Alan Moore project for Twist and Shout Comics

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Tim Klassen

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Dec 1, 1995, 3:00:00 AM12/1/95
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Richard Johnston <tw...@ketchup.cts-group.co.uk> writes:

>So, hopefully, for April, there will be a solicitation for Alan Moore's
>Twilight: A Proposal. The book will exist no allow non-net users to read the
>work and also to promote the name of Twist and Shout Comics, for next
>month's Dirtbag 6.

Where does it exist for net users? Not to mention, what the hell is it?

TimK, who is obvioulsy not in the know.

Todd VerBeek, GWM

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Dec 1, 1995, 3:00:00 AM12/1/95
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Richard Johnston <tw...@ketchup.cts-group.co.uk> writes:

>Well it's no real news for the internet, but Alan Moore has agreed to allow
>Twist and Shout Comics (that's me) to print the Twilight proposal


>
>So, hopefully, for April, there will be a solicitation for Alan Moore's
>Twilight: A Proposal. The book will exist no allow non-net users to read the
>work and also to promote the name of Twist and Shout Comics, for next
>month's Dirtbag 6.
>

>Knowing the legal minds of the internet, I have this question to ask. Would
>DC have any legal problems over a book that doesn't mention DC or characters
>in the title, on the cover or in the solicitation. A legal notice inside
>will state that all DC characters and copyright and trademarks of DC and no
>infringement of either is intended.
>
>I note that Peter David printing the Last Avengers Story in BID okay, also
>Larry Niven's article Man of Steel, Woman of Kleenex passed DC's legal eyes.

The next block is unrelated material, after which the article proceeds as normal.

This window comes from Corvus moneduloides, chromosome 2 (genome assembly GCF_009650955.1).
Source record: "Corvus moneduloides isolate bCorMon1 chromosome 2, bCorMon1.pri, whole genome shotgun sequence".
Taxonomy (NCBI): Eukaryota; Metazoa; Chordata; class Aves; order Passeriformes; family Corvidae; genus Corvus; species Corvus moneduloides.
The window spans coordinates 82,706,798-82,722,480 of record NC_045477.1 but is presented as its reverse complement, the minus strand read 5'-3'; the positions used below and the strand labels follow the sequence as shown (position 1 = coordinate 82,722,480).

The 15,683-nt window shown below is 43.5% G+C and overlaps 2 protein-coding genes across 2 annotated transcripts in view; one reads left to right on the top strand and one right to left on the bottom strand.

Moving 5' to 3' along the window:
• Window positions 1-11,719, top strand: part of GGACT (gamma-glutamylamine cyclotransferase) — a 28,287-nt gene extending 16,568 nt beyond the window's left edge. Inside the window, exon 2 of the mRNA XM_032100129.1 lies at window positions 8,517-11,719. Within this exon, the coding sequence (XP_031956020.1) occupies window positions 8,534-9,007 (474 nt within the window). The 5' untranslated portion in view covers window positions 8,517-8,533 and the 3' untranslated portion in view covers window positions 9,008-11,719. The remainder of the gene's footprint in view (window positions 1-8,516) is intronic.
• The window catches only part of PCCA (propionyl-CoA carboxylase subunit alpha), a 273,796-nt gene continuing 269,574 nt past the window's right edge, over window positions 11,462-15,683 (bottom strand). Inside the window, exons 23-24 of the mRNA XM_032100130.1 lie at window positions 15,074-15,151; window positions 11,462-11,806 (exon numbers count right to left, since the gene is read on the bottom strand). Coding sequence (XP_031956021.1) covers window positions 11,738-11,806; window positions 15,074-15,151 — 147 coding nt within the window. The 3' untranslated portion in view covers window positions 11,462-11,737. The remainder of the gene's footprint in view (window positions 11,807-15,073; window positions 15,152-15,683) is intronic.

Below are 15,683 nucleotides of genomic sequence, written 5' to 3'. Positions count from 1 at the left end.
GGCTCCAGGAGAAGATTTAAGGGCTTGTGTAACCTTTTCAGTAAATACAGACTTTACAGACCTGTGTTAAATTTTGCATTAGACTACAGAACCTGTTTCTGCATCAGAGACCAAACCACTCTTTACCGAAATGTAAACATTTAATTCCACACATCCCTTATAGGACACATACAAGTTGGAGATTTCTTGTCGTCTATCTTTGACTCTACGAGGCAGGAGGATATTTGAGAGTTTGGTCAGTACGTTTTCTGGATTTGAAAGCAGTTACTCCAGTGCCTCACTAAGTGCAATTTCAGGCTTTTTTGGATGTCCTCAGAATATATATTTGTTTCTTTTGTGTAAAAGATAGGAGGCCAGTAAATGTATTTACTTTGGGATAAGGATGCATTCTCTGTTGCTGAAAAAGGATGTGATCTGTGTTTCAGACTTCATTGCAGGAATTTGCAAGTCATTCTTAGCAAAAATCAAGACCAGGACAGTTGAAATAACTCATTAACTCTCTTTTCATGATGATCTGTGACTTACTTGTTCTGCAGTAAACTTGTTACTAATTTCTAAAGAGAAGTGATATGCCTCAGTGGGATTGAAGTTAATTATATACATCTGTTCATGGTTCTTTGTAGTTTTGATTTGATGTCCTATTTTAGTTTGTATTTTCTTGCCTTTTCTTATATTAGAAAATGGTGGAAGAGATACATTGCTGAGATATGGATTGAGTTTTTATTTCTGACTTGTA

>This is also a one-off. Does anyone have any legal opinions? Email them to
>me, or please post to rec.arts.comics.dc.universe or misc. Whatever.

My legal opinion would be to ask a real attorney. <grin> But lacking that...

I wouldn't put much faith in the Niven piece for precedent, since it was an
essay =about= [trademarked characters], not a story or treatment =of= [trade-
marked characters]. I'm not familiar with PAD's story in BID, but if it was
a reprint of his script or a text adaptaion, he probably had permission from
Marvel for that, since (assuming a standard freelancing contract) they own
or have exclusive rights to the story.

And in both cases, the folks at DC or Marvel probably appreciated having them
published, since they were publicity (which is inherently good) and not at all
embarassing to the company (as long as you have a sense of humour, in the
Niven case). This is often more important that the law involved. And DC might
not appreciate a publication that implies, "This is what DC was foolish enough
to turn down... and later, borrow ideas from."

The closest parallel to what you're doing that I can think of is David Gerrold's
"Blood & Fire" script for the first season of ST:TNG. The script was rejected...
Paramount said it was due to poor quality; DG felt otherwise, and to defend his